Thursday, 07 November 2013 03:08


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Burping, or bringing up gas, is a normal reflex action in babies after a meal.
Adults, too, may suffer from excessive gas in the stomach, but they can learn
to control the response—if they so choose


Burping (belching) is the involuntary reflex (backward flow) of gas from the stomach and out of the mouth. As a child chews on a mouthful of food he/she takes down some air into the stomach. Babies also swallow air when they suck their milk. The amount of air swallowed varies depending on how hard the baby sucks and how much milk is available from the breast or bottle (Jacoby and Youngson, 2005).

Adults also swallow excessive amounts of air which results in uncontrollable burps. Carbonated (fizzy) drinks contain dissolved gas, which is quickly released in the stomach. This can also cause burping, as can air swallowed to cool the taste of very hot food or to hide the taste of unpleasant food. People who eat too quickly and swallow a lot of air are often prone to burping and sharp stomach pain (see Indigestion).

How does Burping Happen?


Once the air is in the stomach, the air can escape in two directions. First, it can pass on with the food into the small intestine. This passage is closed immediately after a meal to ensure that food is adequately digested in the stomach before being allowed to progress down to the gut (Brett and Carson, 2007). Alternatively, the air can return back up the esophagus (the tube that extends from the throat to the stomach) to the mouth (Jacoby and Youngson, 2005). Any excessive build-up of gas will put pressure on the valve at the stomach entrance, which is also closed to prevent food from being regurgitated (vomited). As the stomach churns away and digests the food, the pressure of the air builds up on the stomach valve and may release up the oesophagus without warning causes a person to burp (Brett and Carson, 2007).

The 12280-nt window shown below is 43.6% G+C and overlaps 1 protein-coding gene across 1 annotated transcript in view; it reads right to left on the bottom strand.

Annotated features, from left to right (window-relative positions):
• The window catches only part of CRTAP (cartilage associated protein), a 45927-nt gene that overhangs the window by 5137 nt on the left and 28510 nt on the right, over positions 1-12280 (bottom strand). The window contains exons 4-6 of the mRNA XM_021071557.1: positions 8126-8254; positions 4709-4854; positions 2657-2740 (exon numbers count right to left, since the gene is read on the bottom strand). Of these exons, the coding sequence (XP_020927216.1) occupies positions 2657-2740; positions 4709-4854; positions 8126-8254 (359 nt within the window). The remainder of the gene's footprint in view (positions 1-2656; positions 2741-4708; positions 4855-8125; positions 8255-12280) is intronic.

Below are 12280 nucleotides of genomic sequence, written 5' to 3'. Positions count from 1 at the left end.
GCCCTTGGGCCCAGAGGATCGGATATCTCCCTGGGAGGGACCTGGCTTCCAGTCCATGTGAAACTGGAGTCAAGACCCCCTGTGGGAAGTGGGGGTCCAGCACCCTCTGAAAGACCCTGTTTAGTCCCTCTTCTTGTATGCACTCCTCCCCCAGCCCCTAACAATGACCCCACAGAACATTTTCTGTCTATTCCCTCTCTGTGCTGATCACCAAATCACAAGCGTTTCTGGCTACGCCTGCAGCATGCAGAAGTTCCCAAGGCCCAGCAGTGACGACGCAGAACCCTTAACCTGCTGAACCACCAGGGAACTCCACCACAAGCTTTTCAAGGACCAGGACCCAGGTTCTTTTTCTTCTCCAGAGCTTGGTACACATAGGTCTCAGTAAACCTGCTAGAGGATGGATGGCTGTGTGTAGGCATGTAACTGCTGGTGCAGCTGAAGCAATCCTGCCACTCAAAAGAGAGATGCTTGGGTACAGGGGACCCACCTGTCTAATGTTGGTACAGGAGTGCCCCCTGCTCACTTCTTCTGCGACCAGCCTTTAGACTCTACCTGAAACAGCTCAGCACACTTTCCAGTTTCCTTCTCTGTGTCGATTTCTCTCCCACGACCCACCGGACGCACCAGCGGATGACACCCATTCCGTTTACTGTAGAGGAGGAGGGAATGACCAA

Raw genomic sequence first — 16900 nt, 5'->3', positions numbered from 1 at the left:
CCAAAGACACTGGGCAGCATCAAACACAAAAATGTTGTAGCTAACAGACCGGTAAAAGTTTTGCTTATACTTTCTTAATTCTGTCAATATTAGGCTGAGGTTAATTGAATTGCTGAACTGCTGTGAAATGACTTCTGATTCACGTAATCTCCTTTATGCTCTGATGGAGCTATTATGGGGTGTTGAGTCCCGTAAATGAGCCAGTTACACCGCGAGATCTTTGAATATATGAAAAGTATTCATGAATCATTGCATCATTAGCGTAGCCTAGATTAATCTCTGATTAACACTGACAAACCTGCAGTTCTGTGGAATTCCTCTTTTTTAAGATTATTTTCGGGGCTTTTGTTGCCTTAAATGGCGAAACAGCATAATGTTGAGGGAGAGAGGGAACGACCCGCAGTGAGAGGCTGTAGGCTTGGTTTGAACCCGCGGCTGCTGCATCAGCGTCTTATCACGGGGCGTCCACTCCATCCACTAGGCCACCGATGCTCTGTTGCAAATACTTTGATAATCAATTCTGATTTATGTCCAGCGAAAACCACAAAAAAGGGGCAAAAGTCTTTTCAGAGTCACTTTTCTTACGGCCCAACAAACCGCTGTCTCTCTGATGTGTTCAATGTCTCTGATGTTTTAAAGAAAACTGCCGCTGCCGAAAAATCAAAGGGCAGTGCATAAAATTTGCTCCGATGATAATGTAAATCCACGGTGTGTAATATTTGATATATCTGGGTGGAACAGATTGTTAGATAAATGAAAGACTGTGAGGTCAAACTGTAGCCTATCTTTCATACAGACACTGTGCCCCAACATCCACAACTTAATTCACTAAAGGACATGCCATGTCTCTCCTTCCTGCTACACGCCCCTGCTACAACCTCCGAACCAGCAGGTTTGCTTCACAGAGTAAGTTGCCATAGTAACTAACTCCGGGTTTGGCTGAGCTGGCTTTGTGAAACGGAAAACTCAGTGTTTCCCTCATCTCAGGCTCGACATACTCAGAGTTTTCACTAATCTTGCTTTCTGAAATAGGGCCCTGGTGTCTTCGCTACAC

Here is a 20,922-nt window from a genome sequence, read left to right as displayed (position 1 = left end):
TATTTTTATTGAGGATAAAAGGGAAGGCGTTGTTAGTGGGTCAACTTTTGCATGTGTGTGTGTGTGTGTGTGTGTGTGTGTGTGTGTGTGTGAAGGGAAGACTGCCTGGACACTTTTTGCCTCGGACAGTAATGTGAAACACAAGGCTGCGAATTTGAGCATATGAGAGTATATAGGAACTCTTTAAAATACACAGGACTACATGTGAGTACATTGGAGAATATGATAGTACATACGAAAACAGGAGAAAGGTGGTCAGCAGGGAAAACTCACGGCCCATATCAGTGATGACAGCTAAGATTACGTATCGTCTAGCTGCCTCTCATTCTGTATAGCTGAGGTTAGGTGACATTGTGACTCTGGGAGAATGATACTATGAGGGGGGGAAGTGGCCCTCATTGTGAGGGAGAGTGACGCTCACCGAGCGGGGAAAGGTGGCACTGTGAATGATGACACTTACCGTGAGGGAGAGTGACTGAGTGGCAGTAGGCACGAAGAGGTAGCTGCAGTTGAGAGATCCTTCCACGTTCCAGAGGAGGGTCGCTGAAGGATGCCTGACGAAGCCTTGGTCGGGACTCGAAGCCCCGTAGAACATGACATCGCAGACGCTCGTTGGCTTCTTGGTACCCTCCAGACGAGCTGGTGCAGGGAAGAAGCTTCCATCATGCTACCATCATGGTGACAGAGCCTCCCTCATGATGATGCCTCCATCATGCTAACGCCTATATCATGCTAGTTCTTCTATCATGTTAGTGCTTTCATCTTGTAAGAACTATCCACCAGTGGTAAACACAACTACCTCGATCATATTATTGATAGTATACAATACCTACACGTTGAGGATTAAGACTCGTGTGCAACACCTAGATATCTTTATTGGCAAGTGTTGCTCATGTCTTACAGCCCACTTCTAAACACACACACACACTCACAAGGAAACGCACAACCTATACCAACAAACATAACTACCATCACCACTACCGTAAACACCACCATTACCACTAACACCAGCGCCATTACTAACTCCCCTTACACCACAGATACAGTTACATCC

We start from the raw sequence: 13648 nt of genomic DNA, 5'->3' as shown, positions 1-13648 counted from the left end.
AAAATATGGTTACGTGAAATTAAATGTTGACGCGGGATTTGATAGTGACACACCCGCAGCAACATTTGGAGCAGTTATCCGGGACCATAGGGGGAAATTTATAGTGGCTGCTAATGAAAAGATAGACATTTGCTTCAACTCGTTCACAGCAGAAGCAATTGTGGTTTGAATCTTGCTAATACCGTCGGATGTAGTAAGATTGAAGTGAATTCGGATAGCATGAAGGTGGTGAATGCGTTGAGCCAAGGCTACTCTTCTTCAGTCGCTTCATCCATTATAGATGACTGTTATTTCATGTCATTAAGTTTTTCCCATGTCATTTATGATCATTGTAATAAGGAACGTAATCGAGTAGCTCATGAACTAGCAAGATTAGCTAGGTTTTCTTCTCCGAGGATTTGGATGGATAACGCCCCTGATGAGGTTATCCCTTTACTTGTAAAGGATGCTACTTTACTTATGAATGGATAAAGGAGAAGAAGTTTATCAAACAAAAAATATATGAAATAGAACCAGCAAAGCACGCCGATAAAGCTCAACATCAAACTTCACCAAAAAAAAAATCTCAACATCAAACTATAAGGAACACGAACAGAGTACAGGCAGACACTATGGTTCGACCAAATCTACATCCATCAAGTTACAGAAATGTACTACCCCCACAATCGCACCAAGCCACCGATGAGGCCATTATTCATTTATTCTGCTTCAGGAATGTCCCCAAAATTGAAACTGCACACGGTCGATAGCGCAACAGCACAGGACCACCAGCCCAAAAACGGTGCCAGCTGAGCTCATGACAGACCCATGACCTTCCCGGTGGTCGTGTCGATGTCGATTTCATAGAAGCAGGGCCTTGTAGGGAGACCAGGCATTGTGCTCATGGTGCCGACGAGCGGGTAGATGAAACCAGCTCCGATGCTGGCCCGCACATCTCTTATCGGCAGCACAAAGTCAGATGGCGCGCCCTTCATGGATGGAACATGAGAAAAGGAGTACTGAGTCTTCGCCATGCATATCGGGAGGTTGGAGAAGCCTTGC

How Can I Prevent Burping


Burping is a natural phenomenon. Children are usually taught to control their burps, since the habit is considered antisocial in most cultures. Eating more slowly and not swallowing too much air along with hot or spicy food will prevent excessive burping (Jacoby and Youngson, 2005).

In babies up to six months old, burping may cause concern. After being fed, babies should not be put directly to bed, because the air in their stomach could lead to pain and discomfort. Cuddling will be appreciated, during which babies may burp a little naturally. Parents will often use traditional methods of bringing up gas if a baby appears uncomfortable, such as placing the baby over a shoulder and patting his or her back gently but firmly. Preparations designed to help eliminate gas, often containing an herb such as fennel, may help in some cases (Jacoby and Youngson, 2005).







Jacoby, D.B. and Youngson, R.M. (2005) Encyclopedia of Family Health. Volume: 3. Edition: 3rd: New York.


Brett, A. and Carson, A. (2007) Gut Instincts: A Practical Guide to a Healthy Digestive System: Crows Nest, N.S.W.


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